The Swap and the next publishing mission.

I have previously discussed my plan to try to get my short story, The Swap, published before I try to get any of my novels published. The idea was that having some success on a smaller scale is worth the time and effort in order to make myself more appealing to sales-minded literary agents on a bigger scale.

As expected, I have been met with some rejection but the most recent one actually gave me personalized feedback, as opposed to a generic rejection letter e.g “Thanks for sending us… We will have to pass.”

In this feedback the editor says the pacing was an issue, and then also says the writing was too “on the nose”.

Now, perhaps I have some work to do on the pacing. The comment about the writing being too one the nose interested me though. The short story was inspired by a previous blog post, where I argued that getting racists or racism apologists to swap bodies with a black person would be the only way to make people see that our world is not colour-blind.

In my story, Jason Byrd volunteers to have his mind implanted in a black man’s for six months, in return for a $200,000 payday if he doesn’t feel like his new skin gets him treated negatively. I am thinking the editor’s comments apply to Byrd’s internal monologues, where he lashes out at social justice warriors, political correctness etc.

The thing is, that is how the new breed of racists talk. They take any opportunity to share their bitterness and resentment with an audience, especially an online audience that allows them to hide behind distance and anonymity.

Look at this blog post as an example, where two videos that have nothing to do with feminism lead to some disgruntled man getting triggered and seeing an opportunity to vent.

A scene with a female character in it leads someone to give praise to the series for not having “feminazi bullshit” in it.

“Deborah Ann Woll is so beautiful and talented. The female characters in this show are some of the best I’ve seen in a long time. No feminazi bullshit, no pandering, no SJW nonsense, just all normal, strong, believable women characters that didn’t make me feel like I was watching a show created by tumblr. I loved Karen and Madani in this show (Madani started off annoying until around episode 4 though.) This show is just so well done. There’s some cheesy writing here and there, some flat jokes, but shit, nothing is perfect. I’m stoked for season 2.”

Another scene with two female extras leads to a rant on woman not being good fighters.

“This is such a bullshit scene LOL I laughed out loud there’s no less than two women in that crowd. There is not a single civilian contracted mercenary group that would ever hire women for combat. Sjw’s and stupidity may have forced the US Army to allow women into combat but civilians don’t have to and most people that own their own businesses are smart enough to know simple facts of life. Simple facts such as women are ineffective in combat and if you don’t believe that look at any stats from the US military’s physical Fitness tests. Without fail the ratio of men passing these tests to women passing these tests are ten-to-one one across-the-board. They are not built for combat there’s nothing sexist about that it’s simple fact men are Fighters they are built to be that way women are not.”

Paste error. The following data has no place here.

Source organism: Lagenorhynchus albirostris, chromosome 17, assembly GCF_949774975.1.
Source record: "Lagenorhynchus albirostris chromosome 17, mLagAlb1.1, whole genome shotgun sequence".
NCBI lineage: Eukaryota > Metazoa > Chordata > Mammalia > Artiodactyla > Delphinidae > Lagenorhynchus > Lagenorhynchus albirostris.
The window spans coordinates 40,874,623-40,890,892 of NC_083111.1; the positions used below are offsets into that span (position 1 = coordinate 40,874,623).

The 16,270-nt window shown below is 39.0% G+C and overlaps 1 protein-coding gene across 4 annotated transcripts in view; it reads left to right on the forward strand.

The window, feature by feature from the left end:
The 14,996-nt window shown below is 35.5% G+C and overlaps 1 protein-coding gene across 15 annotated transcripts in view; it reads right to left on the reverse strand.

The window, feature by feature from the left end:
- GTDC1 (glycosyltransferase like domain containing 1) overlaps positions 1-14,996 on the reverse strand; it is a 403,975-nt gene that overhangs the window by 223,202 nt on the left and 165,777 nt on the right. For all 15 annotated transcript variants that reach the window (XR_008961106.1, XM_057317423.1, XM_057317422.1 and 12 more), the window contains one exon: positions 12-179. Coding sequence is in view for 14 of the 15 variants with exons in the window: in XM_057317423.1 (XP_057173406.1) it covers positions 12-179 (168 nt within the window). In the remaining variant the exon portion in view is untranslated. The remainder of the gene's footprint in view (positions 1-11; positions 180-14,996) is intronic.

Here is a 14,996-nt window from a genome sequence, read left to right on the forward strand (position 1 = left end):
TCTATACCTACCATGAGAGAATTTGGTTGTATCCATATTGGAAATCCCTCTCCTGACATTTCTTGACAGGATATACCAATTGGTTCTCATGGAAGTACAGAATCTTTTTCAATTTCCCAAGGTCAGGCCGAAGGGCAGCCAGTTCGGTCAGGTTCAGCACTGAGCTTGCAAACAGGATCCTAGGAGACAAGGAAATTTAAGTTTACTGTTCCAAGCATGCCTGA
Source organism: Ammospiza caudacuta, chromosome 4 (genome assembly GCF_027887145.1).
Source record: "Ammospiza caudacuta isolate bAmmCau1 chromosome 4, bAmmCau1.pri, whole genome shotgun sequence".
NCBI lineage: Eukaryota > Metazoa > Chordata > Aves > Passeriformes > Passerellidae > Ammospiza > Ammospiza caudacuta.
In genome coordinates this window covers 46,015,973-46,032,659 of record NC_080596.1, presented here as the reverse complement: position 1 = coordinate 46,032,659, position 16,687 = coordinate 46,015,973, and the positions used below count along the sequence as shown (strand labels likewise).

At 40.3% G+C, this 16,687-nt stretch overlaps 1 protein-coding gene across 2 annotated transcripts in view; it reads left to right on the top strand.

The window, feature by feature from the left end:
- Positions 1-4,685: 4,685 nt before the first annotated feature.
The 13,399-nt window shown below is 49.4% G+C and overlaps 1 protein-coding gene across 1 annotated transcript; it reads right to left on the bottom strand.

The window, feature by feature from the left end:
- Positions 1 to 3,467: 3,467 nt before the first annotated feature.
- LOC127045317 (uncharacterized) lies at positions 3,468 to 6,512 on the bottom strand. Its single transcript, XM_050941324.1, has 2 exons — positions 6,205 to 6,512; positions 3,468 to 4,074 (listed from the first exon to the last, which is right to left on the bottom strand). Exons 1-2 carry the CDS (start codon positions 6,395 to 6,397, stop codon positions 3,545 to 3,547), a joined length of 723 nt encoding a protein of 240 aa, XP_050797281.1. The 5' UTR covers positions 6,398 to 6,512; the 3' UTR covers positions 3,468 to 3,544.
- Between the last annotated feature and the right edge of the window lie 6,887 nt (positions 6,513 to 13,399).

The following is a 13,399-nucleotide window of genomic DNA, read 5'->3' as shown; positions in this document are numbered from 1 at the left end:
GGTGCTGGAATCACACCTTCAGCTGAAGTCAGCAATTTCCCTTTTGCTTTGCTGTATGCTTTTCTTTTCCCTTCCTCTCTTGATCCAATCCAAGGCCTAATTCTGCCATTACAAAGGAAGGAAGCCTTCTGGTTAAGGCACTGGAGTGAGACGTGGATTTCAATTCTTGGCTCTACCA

As much as bigots complain about everyone being “offended by everything” nowadays, the bigots reveal their own insecurities and fears when they let small instances of minority representation get under their skin. They reveal that they are the ones whose minds are always circling with thoughts of victimhood. You can argue that online forums would give a more concentrated dose of this thought process, but anonymity just allows people to truly be themselves. It can also further polarize people since many online users seek out information that already supports their worldview (the selective exposure thesis). However, polarized online thoughts do eventually translate to polarized internal thoughts. Hence Jason Byrd’s diatribes against the world around him. On the nose? Maybe. Accurate? Definitely.

With that said, I am not saying my writing is perfect. Maybe I still drive the point home too bluntly, but for now I am moving on to another short story. I’ll be turning The Doctor into a short story, aiming for about 5,000 words this time since that seems to be the lower end of the accepted spectrum. However, I’ll just write what I feel and see where it gets me.

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